State Governments must commit to equal pay for women as the latest figures show women continue to be paid 17.2% less than men and take an extra 63 days to earn the same average income as men each year.

ACTU Secretary Jeff Lawrence said today’s Equal Pay Day, held each year on the day women catch up to men’s annual earnings as of 30 June, was a stark reminder that another year on, nothing had changed.

“This year it has taken 63 days for women to catch up to men – that’s the same as last year, an indictment on workplaces and Governments who in 2011 still refuse to pay women the same as men,” said Mr Lawrence, who will speak at a joint ACTU and Victorian Trades Hall Council morning tea for Equal Pay Day at Parliament House this morning.

“However, this year we have a unique opportunity to turn that around, thanks to the case now before Fair Work Australia to deliver equal pay to the tens of thousands of women who perform important community sector work.

Yet sadly, in Victoria, Tasmania and NSW, the state governments have failed to commit to deliver equal pay to these women, despite the preliminary findings of the bench of FWA that gender does indeed play a role in the pay gap between community and public sector workers.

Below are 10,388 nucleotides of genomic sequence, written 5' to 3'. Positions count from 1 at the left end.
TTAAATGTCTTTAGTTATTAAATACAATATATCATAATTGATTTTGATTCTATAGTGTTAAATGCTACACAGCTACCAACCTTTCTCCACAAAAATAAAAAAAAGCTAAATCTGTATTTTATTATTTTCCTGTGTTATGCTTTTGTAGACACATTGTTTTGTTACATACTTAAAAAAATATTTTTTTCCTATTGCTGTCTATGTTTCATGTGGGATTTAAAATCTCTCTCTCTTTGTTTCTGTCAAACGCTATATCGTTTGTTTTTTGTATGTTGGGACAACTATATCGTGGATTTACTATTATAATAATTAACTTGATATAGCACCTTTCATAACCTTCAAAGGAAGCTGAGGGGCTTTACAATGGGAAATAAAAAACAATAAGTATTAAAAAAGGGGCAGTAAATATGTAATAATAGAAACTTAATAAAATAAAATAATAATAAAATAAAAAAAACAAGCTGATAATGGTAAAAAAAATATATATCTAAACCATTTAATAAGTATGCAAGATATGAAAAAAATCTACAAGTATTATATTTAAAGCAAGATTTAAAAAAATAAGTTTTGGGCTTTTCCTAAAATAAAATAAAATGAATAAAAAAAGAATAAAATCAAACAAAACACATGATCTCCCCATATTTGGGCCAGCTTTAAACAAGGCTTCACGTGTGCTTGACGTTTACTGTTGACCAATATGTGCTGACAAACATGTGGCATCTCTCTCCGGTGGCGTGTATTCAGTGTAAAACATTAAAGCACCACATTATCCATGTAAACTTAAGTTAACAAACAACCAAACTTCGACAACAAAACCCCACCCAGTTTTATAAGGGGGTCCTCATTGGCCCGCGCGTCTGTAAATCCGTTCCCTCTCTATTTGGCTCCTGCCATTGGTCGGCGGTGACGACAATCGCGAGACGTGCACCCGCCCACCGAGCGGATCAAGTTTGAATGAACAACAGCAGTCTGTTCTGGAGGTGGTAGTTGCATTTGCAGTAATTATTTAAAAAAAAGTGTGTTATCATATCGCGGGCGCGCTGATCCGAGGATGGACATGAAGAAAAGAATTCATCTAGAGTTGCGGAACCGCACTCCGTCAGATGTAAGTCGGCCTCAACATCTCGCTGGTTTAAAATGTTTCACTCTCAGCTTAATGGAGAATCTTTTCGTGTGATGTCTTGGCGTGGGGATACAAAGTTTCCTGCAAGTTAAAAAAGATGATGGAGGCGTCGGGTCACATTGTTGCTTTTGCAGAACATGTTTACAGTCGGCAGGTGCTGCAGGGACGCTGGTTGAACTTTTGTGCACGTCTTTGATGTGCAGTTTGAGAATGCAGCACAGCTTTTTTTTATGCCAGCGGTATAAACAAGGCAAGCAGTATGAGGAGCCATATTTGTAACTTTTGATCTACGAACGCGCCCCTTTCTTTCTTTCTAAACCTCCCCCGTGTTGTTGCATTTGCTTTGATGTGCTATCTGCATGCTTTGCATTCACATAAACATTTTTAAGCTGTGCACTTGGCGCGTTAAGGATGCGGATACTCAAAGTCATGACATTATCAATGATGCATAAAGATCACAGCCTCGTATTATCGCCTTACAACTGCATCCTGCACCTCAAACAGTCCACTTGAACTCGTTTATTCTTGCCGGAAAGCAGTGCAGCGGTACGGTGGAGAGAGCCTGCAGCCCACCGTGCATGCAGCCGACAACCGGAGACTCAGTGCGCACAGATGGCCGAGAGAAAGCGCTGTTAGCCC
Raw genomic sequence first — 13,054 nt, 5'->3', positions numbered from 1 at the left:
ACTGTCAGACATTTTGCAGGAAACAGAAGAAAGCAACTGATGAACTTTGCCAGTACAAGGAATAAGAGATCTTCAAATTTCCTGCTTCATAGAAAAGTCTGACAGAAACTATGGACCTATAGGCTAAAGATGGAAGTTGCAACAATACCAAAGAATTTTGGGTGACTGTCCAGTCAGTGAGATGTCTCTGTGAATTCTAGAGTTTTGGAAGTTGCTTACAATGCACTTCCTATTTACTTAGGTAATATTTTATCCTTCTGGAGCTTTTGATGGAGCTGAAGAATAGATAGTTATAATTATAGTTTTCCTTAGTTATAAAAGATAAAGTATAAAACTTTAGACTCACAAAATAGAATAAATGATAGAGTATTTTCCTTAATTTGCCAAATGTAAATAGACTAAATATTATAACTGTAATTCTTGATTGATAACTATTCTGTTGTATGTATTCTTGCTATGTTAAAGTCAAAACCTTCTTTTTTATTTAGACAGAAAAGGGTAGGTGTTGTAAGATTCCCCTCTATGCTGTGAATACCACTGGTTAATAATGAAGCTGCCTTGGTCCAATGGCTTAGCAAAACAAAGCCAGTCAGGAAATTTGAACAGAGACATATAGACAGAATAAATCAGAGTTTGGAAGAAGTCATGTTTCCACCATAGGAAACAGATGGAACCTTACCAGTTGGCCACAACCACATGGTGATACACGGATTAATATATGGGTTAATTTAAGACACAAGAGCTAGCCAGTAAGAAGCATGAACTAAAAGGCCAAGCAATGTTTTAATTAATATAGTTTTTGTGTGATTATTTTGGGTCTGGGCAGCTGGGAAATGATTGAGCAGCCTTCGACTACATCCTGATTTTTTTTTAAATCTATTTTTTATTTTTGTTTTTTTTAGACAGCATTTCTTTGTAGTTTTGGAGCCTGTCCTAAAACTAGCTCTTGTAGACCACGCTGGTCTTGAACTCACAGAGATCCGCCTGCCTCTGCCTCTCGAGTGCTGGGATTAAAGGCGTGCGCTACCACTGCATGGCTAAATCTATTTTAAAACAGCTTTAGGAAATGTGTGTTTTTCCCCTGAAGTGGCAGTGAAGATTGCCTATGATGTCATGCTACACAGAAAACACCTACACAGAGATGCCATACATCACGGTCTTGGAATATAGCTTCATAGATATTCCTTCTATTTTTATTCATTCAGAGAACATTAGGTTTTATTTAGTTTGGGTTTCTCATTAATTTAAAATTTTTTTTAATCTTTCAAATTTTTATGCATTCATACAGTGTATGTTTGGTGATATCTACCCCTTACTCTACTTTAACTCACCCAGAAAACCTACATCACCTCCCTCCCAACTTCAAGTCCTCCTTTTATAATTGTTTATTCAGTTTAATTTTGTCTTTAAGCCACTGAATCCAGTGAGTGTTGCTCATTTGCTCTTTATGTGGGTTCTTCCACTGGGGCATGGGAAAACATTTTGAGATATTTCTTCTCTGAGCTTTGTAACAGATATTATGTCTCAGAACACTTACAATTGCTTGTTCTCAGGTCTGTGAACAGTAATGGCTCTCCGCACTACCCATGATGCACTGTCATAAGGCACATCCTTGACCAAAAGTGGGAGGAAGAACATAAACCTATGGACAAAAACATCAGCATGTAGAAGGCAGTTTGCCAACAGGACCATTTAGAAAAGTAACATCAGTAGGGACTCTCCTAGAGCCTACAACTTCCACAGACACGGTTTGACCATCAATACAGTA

“These states are refusing to commit to funding equal pay for these women, who do some of our community’s most important yet under-valued work. In Victoria, the Ted Baillieu-led Government has all but completely dismissed FWA’s findings.

“Equal pay is a workplace right and a human right, yet Ted Baillieu has shown contempt for the thousands of women across Victoria who perform important, yet clearly undervalued, community services work.

Unless Mr Baillieu and his NSW counterpart, Barry O’Farrell, commit to equal pay, they are essentially saying it is OK to pay women less than men.”

Mr Lawrence said women earned the right to equal pay back in 1972, but little progress had been made in the 40 years since.

“We encourage the Government to continue to pursue its important reforms to equal opportunity legislation and we call on employer groups to be proactive in their support for these reforms.  We have a real chance now to create pay equity for women and we can’t afford to turn our backs on it,” he said.

Women now make up half the workforce and are more skilled and educated than any other time in Australia’s history. Yet men are still paid more through overtime, penalty rates and bonuses.